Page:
To speak, we need to have air in our lungs, which we then use to make sounds. It also means that we speak primarily on exhalation, and the longer our inhalation, the more words we can produce clearly as we breathe out. Speaking on inhalation is possible but difficult. We tend not to speak when we inhale unless something unexpected happens and we need to interject. Thus, interjections are the only class of words uttered on inhalation. As speaking requires a longer exhalation phase, it also requires a deeper (and longer) inhalation phase than silent listening. When we listen silently, we inhale and exhale in phases of more or less equal duration.

We Speak (and Write) in Logical Chunks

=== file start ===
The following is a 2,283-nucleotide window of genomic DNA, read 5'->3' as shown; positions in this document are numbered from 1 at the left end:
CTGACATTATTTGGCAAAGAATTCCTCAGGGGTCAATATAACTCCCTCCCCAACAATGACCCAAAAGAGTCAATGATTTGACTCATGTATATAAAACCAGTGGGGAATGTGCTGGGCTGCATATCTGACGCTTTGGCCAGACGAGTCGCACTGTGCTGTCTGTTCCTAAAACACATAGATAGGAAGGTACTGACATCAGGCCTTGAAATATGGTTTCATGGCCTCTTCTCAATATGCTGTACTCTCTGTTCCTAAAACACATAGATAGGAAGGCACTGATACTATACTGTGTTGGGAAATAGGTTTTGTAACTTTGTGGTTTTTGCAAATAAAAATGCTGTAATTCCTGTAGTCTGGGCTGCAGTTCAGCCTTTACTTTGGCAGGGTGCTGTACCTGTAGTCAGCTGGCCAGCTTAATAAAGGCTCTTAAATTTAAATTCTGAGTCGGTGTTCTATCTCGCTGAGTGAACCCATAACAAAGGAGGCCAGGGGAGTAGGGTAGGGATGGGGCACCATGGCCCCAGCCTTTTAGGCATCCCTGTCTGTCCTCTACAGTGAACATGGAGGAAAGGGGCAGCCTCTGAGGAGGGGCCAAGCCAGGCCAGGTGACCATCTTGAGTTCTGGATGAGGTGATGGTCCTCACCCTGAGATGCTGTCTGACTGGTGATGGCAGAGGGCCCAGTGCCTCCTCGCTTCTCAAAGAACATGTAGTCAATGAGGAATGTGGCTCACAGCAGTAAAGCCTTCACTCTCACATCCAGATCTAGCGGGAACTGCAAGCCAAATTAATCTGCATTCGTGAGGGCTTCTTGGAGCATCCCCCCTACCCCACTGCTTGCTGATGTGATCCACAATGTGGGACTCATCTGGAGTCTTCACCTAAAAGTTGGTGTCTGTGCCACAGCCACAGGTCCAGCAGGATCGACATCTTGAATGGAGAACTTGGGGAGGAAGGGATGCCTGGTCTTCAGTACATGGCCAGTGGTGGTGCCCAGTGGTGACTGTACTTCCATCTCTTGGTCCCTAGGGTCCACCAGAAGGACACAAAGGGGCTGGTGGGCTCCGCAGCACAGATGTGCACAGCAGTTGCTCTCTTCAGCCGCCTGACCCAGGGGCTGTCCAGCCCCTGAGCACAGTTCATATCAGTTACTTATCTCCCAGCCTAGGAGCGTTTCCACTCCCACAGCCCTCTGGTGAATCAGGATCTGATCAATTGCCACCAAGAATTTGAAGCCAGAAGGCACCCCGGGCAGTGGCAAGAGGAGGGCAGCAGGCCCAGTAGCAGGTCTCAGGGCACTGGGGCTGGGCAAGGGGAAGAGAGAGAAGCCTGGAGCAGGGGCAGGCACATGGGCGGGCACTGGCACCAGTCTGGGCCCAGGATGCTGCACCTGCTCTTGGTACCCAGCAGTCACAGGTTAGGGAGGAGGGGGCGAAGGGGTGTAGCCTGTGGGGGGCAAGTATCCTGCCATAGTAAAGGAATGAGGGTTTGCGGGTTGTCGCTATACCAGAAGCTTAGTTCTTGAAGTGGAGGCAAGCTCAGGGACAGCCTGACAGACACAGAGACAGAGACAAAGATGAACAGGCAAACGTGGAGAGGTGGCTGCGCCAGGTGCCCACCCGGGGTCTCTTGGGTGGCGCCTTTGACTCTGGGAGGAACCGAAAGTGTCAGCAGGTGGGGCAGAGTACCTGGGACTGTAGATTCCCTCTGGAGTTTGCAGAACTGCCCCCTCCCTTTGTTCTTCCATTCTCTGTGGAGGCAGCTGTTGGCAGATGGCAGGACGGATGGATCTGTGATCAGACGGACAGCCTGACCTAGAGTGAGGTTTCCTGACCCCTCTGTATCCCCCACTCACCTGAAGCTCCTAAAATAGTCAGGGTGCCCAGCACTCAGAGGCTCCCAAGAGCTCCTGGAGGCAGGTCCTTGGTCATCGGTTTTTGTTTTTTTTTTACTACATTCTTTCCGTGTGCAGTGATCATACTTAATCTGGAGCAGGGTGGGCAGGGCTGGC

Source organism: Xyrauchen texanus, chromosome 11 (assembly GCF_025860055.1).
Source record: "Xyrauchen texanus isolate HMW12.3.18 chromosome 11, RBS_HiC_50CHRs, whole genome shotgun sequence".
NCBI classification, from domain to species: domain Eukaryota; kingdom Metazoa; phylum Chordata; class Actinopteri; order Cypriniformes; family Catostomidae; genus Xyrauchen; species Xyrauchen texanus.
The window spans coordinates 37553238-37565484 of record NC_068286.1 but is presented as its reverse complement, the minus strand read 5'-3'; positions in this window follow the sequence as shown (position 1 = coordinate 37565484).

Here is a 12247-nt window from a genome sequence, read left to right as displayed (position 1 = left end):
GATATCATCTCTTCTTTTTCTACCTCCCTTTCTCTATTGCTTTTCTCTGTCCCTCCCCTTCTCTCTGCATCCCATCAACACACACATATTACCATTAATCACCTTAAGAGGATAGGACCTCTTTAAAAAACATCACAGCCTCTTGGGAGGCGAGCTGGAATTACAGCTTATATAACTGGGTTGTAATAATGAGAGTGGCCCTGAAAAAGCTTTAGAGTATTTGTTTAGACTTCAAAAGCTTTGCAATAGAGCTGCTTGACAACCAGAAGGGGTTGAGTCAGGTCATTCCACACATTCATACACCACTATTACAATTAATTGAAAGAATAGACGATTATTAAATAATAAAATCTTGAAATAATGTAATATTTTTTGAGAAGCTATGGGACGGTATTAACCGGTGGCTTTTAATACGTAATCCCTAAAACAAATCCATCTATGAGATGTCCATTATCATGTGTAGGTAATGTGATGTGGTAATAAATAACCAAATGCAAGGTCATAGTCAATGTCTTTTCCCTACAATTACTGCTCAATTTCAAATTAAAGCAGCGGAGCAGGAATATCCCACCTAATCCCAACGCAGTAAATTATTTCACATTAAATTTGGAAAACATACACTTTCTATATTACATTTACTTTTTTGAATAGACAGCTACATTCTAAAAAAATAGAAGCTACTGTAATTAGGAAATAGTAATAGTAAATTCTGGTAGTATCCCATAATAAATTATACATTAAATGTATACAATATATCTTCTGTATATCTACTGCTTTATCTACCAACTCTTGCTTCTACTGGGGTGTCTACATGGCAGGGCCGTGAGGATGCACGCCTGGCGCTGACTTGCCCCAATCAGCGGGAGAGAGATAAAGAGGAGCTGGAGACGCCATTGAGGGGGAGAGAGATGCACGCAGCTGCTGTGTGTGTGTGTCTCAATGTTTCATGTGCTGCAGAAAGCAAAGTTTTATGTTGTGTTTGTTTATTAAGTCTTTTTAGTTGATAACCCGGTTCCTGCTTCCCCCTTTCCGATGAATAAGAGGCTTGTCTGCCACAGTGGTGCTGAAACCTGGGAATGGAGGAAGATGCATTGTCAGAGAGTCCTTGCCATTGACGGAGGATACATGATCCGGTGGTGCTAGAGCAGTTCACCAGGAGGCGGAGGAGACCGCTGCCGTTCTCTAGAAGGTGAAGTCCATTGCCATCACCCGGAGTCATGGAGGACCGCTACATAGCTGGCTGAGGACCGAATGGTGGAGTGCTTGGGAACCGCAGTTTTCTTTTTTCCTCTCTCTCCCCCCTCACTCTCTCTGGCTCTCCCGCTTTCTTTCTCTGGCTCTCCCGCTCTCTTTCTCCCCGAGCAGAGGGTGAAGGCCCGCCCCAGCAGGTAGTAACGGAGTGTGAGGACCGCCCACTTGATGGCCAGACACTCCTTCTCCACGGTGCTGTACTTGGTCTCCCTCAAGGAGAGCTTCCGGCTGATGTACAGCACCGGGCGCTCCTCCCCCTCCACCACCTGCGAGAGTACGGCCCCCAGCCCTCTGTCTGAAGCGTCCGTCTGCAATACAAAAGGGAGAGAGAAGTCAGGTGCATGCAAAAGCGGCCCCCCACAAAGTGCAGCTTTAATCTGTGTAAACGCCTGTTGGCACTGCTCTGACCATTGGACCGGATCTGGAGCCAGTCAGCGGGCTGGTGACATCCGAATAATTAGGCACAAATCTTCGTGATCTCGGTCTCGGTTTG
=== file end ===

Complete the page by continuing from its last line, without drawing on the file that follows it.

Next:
Every time we inhale deeply, we make a noticeable pause. This pause is our cue that we are about to start speaking. We tend to make such noticeable pauses when we shift between the main points in our speech. As it happens, when reading aloud, as demonstrated by related studies, we inhale with an audible sound right before we start a new paragraph. When speaking uninterruptedly, we try to speak in intonation units, i.e., logically complete units of speech, or chunks—similarly to clauses and sentences in writing. As we speak, we tend to slightly raise our voice when we utter the word or phrase we mean to stress. We may even take a pause before the part we mean to emphasize—for a dramatic effect. In writing, we may graphically represent such dramatic pauses with a dash, a colon, or an ellipsis.


Chunks May be Shorter or Longer